Waste Not, Want Not

| Dayton, OH, USA | At The Checkout

Customer: “I need to return this. We didn’t need it.”

(The customer sets a 20lb bag of rice on the counter.)

Me: “Do you have your receipt?”

Customer: “Yes, I do.”

Me: “Just so you know, sir, all returned food product will be thrown away. They cannot go back on the shelf or be donated by us.”

Customer: “That’s ridiculous! What a waste!”

Me: “Yeah, it’s the law. Since some people have poisoned food in the past, we have to throw it away for safety reasons.”

(He continues complaining about how there are starving people and how we should think about helping people, but at no point tries to stop me and offers to donate it himself.)

Customer: “I mean, I run a youth group and we just got back from a mission to help people. You guys just go ahead and throw perfectly good food out.”

Me: “I’m sorry, you just returned from a youth mission?”

Customer: “Yeah, that’s what the rice is left over from.”

More Than Just A Brand

| San Francisco, CA, USA | Uncategorized

(A tourist approaches me.)

Customer: “Excuse me, where is the coochie?”

Me: *confused* “I’m sorry?”

Customer: “Coochie. The store.”

Me: “Oh! You mean Gucci? It’s just a couple blocks–”

Customer: “No, no!”

(She points at Coach bag.)

Customer: “Coochie!”

Peter Pan Would Beg To Differ

| Charlotte, NC, USA | Uncategorized

(I’m working at customer service when a little boy with a balloon comes walking up with his mom. As I take care of the woman, I try to talk to the little boy.)

Me: “Wow, that’s a cool red balloon! Where did you get it from?”

Mom: “Honey, an adult is talking to you! Answer, her please.”

Boy: “Why is she an adult?”

Mom: “Because she is.”

Boy: “But why?”

Mom: “Because she’s not allowed to act like a kid anymore.”

The Price Is (Not) Right

| Singapore | At The Checkout, Liars & Scammers

Customer: “I want to get this TV for $2,599.”

Me: “I’m sorry, sir, but our price is fixed at $2,999.”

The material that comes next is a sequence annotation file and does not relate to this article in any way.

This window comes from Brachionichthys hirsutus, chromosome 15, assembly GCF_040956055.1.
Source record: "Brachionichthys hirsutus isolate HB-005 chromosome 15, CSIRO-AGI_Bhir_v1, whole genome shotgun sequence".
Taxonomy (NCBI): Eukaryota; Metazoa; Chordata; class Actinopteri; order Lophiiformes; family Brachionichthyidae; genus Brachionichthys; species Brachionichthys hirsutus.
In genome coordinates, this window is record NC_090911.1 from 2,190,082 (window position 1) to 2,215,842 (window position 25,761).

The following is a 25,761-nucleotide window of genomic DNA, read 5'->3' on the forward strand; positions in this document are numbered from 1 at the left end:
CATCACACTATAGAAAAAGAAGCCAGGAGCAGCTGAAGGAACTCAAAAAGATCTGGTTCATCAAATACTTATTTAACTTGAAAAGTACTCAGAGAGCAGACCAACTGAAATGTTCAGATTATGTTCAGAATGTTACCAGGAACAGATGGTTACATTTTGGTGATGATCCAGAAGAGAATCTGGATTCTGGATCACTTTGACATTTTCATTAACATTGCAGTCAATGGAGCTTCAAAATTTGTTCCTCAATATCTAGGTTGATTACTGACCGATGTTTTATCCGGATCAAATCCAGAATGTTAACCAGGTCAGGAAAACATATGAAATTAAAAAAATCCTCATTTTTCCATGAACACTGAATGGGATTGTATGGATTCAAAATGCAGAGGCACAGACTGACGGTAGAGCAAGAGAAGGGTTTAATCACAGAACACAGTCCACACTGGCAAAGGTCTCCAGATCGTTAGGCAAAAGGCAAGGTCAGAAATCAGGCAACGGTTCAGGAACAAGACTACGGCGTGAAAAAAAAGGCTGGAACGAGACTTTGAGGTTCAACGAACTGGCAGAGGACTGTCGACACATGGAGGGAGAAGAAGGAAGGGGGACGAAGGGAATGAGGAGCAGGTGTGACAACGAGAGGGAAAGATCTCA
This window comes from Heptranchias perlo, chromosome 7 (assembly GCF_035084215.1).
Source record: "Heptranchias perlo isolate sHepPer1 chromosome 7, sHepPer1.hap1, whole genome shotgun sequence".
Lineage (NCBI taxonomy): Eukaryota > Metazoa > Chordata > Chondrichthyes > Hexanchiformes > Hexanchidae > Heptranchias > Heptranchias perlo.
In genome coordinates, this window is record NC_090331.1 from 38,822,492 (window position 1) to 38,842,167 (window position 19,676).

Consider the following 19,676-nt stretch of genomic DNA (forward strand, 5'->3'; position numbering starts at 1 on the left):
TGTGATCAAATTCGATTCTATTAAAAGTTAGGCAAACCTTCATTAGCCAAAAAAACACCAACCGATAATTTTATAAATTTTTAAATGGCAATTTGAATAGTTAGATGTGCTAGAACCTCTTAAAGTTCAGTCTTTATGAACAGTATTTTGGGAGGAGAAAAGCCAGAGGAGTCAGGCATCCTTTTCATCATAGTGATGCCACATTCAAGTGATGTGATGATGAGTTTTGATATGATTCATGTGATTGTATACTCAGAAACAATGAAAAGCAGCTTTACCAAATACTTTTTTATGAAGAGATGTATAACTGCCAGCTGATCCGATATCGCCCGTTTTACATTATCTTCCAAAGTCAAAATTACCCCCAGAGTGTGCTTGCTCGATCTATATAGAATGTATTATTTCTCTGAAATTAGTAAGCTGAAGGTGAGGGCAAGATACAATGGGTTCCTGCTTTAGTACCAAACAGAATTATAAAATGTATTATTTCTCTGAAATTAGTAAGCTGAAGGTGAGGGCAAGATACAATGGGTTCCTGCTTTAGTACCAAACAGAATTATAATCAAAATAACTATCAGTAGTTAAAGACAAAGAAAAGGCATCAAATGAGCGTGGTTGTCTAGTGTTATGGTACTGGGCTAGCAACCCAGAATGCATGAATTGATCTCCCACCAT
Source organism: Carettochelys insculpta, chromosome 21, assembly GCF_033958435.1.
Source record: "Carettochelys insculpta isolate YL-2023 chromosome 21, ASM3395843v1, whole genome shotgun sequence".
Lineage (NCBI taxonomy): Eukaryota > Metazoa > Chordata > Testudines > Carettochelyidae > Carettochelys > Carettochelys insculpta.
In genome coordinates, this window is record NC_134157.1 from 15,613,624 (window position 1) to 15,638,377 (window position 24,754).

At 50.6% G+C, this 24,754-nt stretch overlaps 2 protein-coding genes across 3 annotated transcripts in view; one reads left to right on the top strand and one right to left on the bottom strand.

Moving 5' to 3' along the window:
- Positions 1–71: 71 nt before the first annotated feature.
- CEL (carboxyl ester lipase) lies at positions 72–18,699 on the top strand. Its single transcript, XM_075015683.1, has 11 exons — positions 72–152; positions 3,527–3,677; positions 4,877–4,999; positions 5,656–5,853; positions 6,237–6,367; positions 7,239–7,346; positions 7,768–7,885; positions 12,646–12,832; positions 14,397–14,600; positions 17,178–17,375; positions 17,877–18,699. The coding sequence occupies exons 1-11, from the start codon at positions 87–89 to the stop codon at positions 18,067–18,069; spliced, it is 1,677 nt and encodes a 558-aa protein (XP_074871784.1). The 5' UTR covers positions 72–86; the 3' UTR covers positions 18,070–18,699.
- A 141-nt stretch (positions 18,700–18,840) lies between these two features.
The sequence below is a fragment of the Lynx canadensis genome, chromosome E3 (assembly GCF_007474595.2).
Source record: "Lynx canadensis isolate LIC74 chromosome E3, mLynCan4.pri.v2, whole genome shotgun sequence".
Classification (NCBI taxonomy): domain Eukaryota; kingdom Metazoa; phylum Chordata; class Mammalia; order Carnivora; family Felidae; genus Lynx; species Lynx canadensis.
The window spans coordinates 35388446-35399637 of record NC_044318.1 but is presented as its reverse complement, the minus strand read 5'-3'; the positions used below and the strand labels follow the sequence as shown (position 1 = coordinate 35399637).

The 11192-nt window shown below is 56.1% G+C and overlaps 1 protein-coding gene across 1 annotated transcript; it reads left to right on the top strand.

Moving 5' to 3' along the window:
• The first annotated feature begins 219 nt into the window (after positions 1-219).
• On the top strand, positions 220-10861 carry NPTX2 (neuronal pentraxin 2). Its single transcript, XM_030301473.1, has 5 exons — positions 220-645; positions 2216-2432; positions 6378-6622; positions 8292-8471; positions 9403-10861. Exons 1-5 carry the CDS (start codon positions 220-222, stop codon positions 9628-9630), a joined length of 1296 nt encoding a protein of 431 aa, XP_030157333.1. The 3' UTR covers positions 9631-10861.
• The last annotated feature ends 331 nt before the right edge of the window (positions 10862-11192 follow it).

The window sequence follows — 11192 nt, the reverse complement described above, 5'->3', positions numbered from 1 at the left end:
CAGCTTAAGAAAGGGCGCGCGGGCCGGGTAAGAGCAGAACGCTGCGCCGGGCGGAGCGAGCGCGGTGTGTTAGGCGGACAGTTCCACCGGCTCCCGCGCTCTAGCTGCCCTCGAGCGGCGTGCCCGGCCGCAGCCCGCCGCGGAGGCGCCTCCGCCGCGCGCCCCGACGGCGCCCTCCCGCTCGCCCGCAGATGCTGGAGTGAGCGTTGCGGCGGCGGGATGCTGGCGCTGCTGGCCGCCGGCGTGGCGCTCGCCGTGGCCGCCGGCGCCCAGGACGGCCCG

Customer: “That’s nonsense! I went to [competitor] and they’re selling the same thing for $2,599!”

Me: “Is that so? I highly doubt that because this is the current market price for this newly released model. Everyone is selling it at $2,999.”

Customer: “Are you saying I’m a liar? I even took a picture of their price tag, but I can’t show you because I left my camera in my car.”

Me: “No, sir. I’m sorry if you think that way, but even if it is indeed at that price, we don’t do price matching at our store.

Customer: “Why the h*** won’t you do that? I can just go there and pay them good money, you know.”

Me: “If I may ask, sir, why you don’t do so?”

Customer: “Er, because I told them that I saw the same TV elsewhere at $2,299.”

Every Trick In The Book

| Houston, TX, USA | At The Checkout, Liars & Scammers

(I’m working the register when an older lady approaches and asks for a price check on some fabric.)

Me: “That one is $9.99 per yard.”

Customer: “Minus the 30% off.”

Me: “No, ma’am. It’s regular price.”

Customer: “The sign said 30% off.”

(She takes me to the place where the fabric came from. The sign does indeed say 30% off, but has the name of the fabric that’s stored on the opposite side of the display. I flip the sign around the right way.)

Me: “Sorry, someone must have accidentally spun it around. See? It says this is regular price. The names are on the signs, so you can see which ones are on sale.”

Customer: “Okay, okay. Sorry.”

(She goes back to browsing and I go back to the register. After I ring up a few more customers, she’s back with another bolt to be checked.)

Me: “This one is $12.99 per yard.”

Customer: “But the sign says it’s only $3.95!”

Me: “Okay, let’s go look again.”

(Again, the sign over the fabric’s location says what she quoted to me. However, it’s been ripped in half so that the name of the fabric is now gone and it’s barely staying in its frame. I turn and look at the customer and she throws her hands up before I can even open my mouth.)

Customer: “I didn’t think you’d fall for it, but I had to try! Fabric’s so expensive these days!”

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